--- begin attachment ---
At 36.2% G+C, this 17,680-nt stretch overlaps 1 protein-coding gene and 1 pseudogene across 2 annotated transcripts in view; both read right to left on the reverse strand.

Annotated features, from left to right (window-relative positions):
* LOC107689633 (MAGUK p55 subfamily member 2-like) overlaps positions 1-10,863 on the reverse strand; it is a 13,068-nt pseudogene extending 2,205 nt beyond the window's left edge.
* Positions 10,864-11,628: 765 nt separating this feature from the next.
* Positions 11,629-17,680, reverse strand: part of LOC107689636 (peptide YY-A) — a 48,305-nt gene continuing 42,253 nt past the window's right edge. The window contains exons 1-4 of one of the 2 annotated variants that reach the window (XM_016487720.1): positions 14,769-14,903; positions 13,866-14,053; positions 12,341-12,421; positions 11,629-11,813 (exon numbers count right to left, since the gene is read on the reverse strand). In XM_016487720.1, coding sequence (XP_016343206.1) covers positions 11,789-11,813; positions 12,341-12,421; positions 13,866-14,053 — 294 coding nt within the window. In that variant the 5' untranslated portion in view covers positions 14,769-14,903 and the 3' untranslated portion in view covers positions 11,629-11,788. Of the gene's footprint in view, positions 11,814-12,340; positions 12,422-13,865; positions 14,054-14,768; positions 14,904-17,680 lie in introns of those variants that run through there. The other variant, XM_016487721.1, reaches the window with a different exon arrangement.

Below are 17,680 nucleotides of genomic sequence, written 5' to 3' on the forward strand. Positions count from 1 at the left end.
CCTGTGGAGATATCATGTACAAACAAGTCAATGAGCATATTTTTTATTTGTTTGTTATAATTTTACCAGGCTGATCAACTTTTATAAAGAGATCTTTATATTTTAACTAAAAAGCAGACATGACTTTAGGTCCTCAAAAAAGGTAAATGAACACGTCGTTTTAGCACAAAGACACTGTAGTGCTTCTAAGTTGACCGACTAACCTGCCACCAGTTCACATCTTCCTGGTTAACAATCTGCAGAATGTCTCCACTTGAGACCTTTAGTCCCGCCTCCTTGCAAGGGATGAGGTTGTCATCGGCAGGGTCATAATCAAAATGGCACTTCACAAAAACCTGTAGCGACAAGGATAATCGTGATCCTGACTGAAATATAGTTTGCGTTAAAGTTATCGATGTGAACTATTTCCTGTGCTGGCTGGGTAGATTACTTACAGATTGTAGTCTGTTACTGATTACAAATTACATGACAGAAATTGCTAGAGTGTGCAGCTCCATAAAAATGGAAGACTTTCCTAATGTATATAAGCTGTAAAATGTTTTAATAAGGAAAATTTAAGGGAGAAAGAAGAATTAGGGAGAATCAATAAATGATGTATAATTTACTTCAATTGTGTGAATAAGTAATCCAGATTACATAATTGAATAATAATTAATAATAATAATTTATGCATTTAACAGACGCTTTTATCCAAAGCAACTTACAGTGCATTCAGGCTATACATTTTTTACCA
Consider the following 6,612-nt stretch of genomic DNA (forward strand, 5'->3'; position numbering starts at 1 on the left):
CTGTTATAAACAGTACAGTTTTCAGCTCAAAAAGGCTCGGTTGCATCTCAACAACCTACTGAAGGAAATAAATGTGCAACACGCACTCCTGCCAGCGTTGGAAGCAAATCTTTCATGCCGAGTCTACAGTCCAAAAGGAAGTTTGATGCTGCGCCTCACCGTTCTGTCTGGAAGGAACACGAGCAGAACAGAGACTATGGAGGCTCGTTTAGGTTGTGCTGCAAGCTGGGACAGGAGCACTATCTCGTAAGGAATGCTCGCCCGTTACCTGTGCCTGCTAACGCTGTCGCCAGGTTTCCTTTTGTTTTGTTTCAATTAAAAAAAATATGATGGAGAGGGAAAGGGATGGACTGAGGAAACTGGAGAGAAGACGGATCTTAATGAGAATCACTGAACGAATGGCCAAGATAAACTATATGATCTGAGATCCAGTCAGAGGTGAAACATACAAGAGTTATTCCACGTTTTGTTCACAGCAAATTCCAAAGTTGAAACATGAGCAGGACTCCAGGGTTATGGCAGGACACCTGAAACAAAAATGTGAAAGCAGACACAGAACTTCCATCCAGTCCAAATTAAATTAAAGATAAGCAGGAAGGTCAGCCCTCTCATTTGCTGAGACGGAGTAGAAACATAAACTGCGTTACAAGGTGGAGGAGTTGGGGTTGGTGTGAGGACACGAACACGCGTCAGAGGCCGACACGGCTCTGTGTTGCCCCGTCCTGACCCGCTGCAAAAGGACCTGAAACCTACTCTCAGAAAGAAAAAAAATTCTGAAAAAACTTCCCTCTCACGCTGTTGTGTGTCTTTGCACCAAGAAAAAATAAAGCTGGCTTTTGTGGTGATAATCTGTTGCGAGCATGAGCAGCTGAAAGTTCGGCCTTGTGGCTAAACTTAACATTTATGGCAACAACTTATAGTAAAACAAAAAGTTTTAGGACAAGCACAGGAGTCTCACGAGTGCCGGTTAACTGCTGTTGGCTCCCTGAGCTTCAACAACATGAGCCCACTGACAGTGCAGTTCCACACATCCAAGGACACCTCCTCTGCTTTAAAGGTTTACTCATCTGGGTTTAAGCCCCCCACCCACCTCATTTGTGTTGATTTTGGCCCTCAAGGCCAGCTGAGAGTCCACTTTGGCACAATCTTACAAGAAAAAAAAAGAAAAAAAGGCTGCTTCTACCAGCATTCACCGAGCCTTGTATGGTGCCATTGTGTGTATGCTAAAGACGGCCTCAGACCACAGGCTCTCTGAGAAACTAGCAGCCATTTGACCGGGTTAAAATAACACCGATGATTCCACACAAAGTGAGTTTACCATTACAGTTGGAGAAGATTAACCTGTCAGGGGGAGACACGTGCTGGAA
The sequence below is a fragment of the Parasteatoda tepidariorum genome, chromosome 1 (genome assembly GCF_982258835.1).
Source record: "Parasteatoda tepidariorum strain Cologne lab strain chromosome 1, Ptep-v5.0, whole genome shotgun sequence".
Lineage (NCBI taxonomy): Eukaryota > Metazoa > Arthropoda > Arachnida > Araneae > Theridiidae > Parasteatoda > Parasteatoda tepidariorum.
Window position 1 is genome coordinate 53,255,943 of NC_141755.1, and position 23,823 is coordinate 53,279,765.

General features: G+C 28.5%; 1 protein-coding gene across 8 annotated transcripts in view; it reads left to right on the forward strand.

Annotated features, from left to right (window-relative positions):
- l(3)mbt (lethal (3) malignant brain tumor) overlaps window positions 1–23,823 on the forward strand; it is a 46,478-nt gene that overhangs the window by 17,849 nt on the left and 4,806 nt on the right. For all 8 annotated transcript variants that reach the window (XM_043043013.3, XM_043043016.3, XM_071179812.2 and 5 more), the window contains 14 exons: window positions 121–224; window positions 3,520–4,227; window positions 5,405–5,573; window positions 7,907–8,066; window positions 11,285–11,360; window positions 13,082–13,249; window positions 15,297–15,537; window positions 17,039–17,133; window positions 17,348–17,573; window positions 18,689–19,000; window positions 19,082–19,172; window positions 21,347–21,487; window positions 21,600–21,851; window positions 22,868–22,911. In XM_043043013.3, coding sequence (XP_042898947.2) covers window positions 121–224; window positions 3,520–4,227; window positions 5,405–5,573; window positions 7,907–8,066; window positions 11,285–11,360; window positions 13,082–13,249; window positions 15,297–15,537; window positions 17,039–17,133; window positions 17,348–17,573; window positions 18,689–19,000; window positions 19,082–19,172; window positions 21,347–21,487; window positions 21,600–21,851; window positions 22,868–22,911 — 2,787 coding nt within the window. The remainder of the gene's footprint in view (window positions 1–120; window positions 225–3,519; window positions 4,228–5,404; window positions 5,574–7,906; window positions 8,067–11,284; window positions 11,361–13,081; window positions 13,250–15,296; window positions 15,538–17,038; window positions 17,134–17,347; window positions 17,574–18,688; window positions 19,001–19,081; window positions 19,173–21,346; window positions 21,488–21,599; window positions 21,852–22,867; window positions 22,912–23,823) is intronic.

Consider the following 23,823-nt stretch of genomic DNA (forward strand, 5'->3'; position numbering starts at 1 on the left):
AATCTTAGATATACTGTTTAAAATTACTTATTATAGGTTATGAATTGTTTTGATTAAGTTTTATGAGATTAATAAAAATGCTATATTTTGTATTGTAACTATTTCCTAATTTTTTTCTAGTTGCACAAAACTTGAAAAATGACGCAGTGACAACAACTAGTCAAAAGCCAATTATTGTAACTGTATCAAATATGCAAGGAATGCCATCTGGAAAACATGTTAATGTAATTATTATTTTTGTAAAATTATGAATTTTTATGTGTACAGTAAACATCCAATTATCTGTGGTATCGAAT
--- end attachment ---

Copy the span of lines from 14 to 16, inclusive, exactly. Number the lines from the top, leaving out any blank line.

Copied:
General features: G+C 28.5%; 1 protein-coding gene across 8 annotated transcripts in view; it reads left to right on the forward strand.

Annotated features, from left to right (window-relative positions):
- l(3)mbt (lethal (3) malignant brain tumor) overlaps window positions 1–23,823 on the forward strand; it is a 46,478-nt gene that overhangs the window by 17,849 nt on the left and 4,806 nt on the right. For all 8 annotated transcript variants that reach the window (XM_043043013.3, XM_043043016.3, XM_071179812.2 and 5 more), the window contains 14 exons: window positions 121–224; window positions 3,520–4,227; window positions 5,405–5,573; window positions 7,907–8,066; window positions 11,285–11,360; window positions 13,082–13,249; window positions 15,297–15,537; window positions 17,039–17,133; window positions 17,348–17,573; window positions 18,689–19,000; window positions 19,082–19,172; window positions 21,347–21,487; window positions 21,600–21,851; window positions 22,868–22,911. In XM_043043013.3, coding sequence (XP_042898947.2) covers window positions 121–224; window positions 3,520–4,227; window positions 5,405–5,573; window positions 7,907–8,066; window positions 11,285–11,360; window positions 13,082–13,249; window positions 15,297–15,537; window positions 17,039–17,133; window positions 17,348–17,573; window positions 18,689–19,000; window positions 19,082–19,172; window positions 21,347–21,487; window positions 21,600–21,851; window positions 22,868–22,911 — 2,787 coding nt within the window. The remainder of the gene's footprint in view (window positions 1–120; window positions 225–3,519; window positions 4,228–5,404; window positions 5,574–7,906; window positions 8,067–11,284; window positions 11,361–13,081; window positions 13,250–15,296; window positions 15,538–17,038; window positions 17,134–17,347; window positions 17,574–18,688; window positions 19,001–19,081; window positions 19,173–21,346; window positions 21,488–21,599; window positions 21,852–22,867; window positions 22,912–23,823) is intronic.